Posted by Mark Rosenfelder (184.108.40.206) on November 20, 2000 at 18:00:52:
In Reply to: Secret History of Verduria IV: Fonts and history posted by Mark Rosenfelder on November 20, 2000 at 17:34:04:
I've always intended to write stories set on Almea... though I've come to the conclusion that I'm better at world creation than at stories. Plots don't come easily to me. And I can't get very far if I don't know how the story will come out.
Still, I've written two full novels set in Almea. The first is set in modern-day Verduria, and features Abend Monteneon, in the days before he was prime minister-- instead, he ran the Corona Inn (this is a type of boat, not a crown, in Verdurian, though I didn't know it at the time). (See if you can find the Corona here; and note the reference to Corona Beer in the Civ2 scenario... and what does the calligraphic example from the grammar, shown below, say?).
Anyway, Abend-- whose character is based on that of Figaro, from the Beaumarchais plays-- ends up fighting a Dhekhnami sorceror. For most writers, the first thousand pages you write are garbage, and this is no exception. I think it looked excruciating whenever I've glanced back at it.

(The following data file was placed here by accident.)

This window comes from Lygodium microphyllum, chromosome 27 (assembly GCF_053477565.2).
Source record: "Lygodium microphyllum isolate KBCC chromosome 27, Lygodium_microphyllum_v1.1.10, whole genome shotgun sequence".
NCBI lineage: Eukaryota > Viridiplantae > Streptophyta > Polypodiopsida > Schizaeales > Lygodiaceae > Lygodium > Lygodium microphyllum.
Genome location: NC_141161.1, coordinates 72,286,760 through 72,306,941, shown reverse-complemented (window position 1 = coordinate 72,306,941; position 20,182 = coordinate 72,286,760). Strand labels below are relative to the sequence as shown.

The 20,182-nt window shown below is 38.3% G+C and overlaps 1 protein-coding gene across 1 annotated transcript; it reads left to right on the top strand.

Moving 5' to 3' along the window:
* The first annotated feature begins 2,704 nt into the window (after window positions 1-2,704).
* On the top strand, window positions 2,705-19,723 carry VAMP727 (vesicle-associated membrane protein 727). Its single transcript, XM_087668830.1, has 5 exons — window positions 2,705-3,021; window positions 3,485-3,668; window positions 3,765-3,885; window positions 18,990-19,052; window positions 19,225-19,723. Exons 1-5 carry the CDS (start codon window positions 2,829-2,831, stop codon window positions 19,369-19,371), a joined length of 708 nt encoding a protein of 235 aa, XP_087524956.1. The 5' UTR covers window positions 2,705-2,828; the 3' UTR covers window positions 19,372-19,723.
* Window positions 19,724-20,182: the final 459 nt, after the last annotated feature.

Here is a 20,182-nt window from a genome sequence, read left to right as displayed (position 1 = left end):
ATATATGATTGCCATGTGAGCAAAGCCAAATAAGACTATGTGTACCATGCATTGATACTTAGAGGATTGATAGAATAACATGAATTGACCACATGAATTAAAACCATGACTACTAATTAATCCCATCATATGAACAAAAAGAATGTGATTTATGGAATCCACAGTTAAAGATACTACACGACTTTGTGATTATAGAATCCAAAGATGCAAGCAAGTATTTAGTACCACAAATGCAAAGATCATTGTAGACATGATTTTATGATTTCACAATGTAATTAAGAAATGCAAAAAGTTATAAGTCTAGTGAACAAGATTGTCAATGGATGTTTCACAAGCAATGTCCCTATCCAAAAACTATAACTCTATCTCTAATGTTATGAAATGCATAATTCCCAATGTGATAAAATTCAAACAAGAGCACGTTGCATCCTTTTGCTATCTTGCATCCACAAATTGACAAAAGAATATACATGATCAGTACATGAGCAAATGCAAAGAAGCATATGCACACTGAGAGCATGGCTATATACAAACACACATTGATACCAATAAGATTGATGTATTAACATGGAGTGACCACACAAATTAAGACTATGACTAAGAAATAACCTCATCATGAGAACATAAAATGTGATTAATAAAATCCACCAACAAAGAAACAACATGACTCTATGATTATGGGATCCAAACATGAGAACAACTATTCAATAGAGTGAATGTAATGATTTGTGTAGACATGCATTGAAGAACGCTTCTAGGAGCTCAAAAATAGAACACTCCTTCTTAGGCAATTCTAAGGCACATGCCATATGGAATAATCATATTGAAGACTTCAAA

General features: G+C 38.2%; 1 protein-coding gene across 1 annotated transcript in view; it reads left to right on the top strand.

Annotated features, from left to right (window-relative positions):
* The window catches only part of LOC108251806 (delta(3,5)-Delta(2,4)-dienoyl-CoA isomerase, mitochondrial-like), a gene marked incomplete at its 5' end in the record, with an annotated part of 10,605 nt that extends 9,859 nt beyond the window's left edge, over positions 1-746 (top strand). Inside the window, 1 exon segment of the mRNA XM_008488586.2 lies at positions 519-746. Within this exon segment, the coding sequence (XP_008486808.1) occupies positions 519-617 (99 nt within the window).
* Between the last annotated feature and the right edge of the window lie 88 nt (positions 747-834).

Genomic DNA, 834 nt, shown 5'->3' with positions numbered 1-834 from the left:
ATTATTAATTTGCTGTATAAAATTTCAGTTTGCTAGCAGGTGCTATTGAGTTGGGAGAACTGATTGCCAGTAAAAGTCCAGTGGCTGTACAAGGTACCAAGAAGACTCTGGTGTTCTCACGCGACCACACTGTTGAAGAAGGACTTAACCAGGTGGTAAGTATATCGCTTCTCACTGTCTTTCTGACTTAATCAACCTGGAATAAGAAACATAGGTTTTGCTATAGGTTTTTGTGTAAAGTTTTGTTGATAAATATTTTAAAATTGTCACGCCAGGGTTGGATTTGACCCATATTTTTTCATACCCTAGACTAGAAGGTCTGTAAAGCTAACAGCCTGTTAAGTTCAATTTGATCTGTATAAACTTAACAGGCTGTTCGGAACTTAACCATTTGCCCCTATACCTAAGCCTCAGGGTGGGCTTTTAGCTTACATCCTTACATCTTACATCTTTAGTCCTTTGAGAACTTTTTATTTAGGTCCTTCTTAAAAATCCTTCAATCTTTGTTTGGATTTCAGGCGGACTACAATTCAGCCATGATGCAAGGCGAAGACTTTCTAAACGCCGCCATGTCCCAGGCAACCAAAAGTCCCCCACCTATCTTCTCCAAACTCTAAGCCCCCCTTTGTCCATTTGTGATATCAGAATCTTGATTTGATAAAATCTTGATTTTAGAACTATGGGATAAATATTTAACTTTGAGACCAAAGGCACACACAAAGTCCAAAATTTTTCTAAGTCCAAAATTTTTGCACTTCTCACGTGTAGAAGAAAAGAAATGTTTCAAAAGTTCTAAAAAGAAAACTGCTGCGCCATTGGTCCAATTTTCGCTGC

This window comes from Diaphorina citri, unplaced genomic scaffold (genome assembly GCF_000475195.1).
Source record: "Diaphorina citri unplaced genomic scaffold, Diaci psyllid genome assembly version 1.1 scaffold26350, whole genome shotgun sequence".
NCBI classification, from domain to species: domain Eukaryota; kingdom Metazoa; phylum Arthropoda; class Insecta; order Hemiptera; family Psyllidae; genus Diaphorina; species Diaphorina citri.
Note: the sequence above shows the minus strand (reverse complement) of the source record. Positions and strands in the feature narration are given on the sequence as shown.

The second novel was written several years later; it's called In the Land of Babblers. It's set in the year 297, and concerns a young courtier named Beretos, who is sent to be the Cuzeian Resident in a miserable little Cadhinorian barony on the edge of the Plain that happens to guard the only pass through the Ctelm Mountains from the ktuvoks. The Cadhinorians are basically barbarians at this time, and Beretos finds it hard to be accepted even as a warrior, much less a help against
Personally, I still like this book. I liked trying to get inside the mind of someone from a very antique culture; and the spiritual desolation that Beretos feels echoed some parts of my life. (I'm better now, thanks.)
I'm not going to post it online; I still want to be published on dead trees, and explore this wacky idea of writers getting 'paid' that I hear so much about nowadays.
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